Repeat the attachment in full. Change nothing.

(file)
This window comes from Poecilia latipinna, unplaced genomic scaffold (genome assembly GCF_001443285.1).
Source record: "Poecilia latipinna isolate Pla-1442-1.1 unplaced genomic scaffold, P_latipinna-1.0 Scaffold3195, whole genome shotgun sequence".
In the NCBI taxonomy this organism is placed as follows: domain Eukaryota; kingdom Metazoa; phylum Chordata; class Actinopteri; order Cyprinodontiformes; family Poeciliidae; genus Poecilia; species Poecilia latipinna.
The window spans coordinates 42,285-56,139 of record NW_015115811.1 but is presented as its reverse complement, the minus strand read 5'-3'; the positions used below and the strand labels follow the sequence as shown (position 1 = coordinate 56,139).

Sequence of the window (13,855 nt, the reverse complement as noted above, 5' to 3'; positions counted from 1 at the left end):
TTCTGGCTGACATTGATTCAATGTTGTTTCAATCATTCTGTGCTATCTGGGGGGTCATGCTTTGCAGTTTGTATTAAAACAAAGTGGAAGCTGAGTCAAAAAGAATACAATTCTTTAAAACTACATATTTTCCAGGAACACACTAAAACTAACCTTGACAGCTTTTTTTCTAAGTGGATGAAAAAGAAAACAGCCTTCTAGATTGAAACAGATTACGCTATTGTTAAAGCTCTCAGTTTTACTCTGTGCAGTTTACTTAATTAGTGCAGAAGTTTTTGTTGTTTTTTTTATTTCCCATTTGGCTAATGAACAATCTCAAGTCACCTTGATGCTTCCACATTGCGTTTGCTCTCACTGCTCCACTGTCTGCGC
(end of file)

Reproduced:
This window comes from Poecilia latipinna, unplaced genomic scaffold (genome assembly GCF_001443285.1).
Source record: "Poecilia latipinna isolate Pla-1442-1.1 unplaced genomic scaffold, P_latipinna-1.0 Scaffold3195, whole genome shotgun sequence".
In the NCBI taxonomy this organism is placed as follows: domain Eukaryota; kingdom Metazoa; phylum Chordata; class Actinopteri; order Cyprinodontiformes; family Poeciliidae; genus Poecilia; species Poecilia latipinna.
The window spans coordinates 42,285-56,139 of record NW_015115811.1 but is presented as its reverse complement, the minus strand read 5'-3'; the positions used below and the strand labels follow the sequence as shown (position 1 = coordinate 56,139).

Sequence of the window (13,855 nt, the reverse complement as noted above, 5' to 3'; positions counted from 1 at the left end):
TTCTGGCTGACATTGATTCAATGTTGTTTCAATCATTCTGTGCTATCTGGGGGGTCATGCTTTGCAGTTTGTATTAAAACAAAGTGGAAGCTGAGTCAAAAAGAATACAATTCTTTAAAACTACATATTTTCCAGGAACACACTAAAACTAACCTTGACAGCTTTTTTTCTAAGTGGATGAAAAAGAAAACAGCCTTCTAGATTGAAACAGATTACGCTATTGTTAAAGCTCTCAGTTTTACTCTGTGCAGTTTACTTAATTAGTGCAGAAGTTTTTGTTGTTTTTTTTATTTCCCATTTGGCTAATGAACAATCTCAAGTCACCTTGATGCTTCCACATTGCGTTTGCTCTCACTGCTCCACTGTCTGCGC